To long; didn’t read: Yeah, probably. It’s almost certainly a good idea.
There are a few things to consider:
The obvious one. Relief is the amount of ‘bow’ in the neck.
String tension tries to pull the neck into a bow. The truss rod is adjusted to counteract that tension and keep the neck more or less straight. Increasing string gauge probably means more tension which can translate to a more bowed neck. Decreasing gauge, means less tension and the rod can compensate too much, maybe even back-bowing the neck.
It’s worth mentioning that some necks are more ‘stable’ than others. Some will take a gauge change and not even flinch. Others may need a truss rod tweak.
If you go up a gauge of strings, you need to be sure that the larger strings are not binding in the nut. A well cut nut, will generally be pretty exact for your string gauge. You might get a couple of thousands of an inch leeway but take a close look to make sure there’s no pinching with thicker strings.
And, of course, if you go down a gauge, make sure that the string doesn’t have excessive side-to-side movement in the slot. That’s a tone-sucker.
Each string’s intonation is affected by the size of the string (or the size of its core wire in the case of wound strings). Changing gauges means examining and adjusting intonation to keep things sounding as in-tune as possible.
The springs on your trem system keep it in balance against the string’s tension. Up or down a gauge and that tension changes meaning your trem will definitely benefit from a setup.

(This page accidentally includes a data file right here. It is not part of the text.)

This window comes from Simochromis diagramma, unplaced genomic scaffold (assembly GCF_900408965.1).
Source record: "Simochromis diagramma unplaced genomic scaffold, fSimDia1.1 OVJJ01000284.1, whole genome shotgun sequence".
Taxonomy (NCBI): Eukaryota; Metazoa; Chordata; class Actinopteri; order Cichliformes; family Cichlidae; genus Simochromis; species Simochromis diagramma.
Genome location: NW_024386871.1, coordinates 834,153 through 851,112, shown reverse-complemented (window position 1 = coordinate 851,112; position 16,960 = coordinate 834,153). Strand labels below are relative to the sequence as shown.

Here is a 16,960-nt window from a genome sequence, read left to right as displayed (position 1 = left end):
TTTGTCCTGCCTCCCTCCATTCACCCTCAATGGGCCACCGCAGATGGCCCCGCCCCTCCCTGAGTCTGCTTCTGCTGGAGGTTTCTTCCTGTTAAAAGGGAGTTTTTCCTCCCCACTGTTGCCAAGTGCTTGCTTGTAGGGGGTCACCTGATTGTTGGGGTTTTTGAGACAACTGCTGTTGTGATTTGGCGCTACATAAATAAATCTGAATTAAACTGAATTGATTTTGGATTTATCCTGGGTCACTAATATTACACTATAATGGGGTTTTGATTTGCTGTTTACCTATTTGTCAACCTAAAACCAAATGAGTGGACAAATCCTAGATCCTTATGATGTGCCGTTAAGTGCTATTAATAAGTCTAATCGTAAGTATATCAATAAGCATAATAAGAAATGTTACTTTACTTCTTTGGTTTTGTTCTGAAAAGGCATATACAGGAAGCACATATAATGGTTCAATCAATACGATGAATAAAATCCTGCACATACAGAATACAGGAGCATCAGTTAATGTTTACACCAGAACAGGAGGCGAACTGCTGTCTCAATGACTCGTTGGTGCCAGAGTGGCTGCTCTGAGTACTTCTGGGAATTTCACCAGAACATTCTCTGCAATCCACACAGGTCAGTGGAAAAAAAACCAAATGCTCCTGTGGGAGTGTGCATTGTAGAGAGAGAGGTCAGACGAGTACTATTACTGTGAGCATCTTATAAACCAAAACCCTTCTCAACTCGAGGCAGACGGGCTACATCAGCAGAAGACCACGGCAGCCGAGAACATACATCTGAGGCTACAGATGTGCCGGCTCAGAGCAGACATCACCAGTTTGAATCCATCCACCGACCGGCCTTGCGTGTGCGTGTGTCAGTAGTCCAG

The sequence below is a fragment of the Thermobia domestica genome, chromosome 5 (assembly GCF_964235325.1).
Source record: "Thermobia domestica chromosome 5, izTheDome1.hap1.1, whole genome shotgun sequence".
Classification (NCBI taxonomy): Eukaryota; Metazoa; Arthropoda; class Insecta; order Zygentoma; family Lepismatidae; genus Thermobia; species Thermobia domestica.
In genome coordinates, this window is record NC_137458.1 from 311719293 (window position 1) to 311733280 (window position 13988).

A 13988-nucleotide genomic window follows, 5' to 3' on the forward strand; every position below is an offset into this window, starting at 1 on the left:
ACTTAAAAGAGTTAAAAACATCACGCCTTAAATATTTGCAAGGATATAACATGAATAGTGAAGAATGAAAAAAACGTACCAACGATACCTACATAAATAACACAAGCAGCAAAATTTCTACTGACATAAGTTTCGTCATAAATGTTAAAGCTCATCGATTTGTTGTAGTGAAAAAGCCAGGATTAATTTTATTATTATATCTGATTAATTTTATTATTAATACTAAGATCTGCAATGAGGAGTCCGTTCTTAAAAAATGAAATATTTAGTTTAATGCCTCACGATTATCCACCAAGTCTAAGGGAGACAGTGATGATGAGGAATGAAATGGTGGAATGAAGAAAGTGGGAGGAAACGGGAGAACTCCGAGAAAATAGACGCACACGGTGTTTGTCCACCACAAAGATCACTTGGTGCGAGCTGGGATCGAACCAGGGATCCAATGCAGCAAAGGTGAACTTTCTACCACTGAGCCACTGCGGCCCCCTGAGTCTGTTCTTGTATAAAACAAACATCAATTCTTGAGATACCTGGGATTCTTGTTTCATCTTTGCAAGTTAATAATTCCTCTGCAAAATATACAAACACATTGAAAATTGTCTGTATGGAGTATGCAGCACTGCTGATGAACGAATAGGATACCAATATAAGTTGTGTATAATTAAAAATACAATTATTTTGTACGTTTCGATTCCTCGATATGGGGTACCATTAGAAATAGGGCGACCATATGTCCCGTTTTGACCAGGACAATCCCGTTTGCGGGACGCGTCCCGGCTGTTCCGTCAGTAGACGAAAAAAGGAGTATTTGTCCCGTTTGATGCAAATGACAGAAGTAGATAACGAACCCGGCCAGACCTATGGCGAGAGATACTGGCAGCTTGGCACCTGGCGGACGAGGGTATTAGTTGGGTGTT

Not always so obvious but, lighter strings mean less tension. Less tension means that strings are more inclined to vibrate more ‘floppily’ (technical term). If you go down a gauge, you might find you hear a little more buzz than you’re used to. This may mean experimenting to find the compromise between action, playing style, and buzz.
Upping your gauge means more tension and, possibly, more of a fight to play. Possibly an action adjustment will help compensate.
Do I need a setup if I change string brands?
If you change brands but keep the same gauge, things are a little more complicated. Many of the mass-market brands are pretty consistent and you’ll probably be ok just changing brand.
Some brands offer different ‘selling points’ though so be aware of different tensions, materials, construction styles, etc.
Check your setup specs before and after the change, give some consideration to the points above, and pay attention to the instrument’s ‘feel’.
If you feel that anything’s altered, have a chat with your trusted tech or get your setup tools.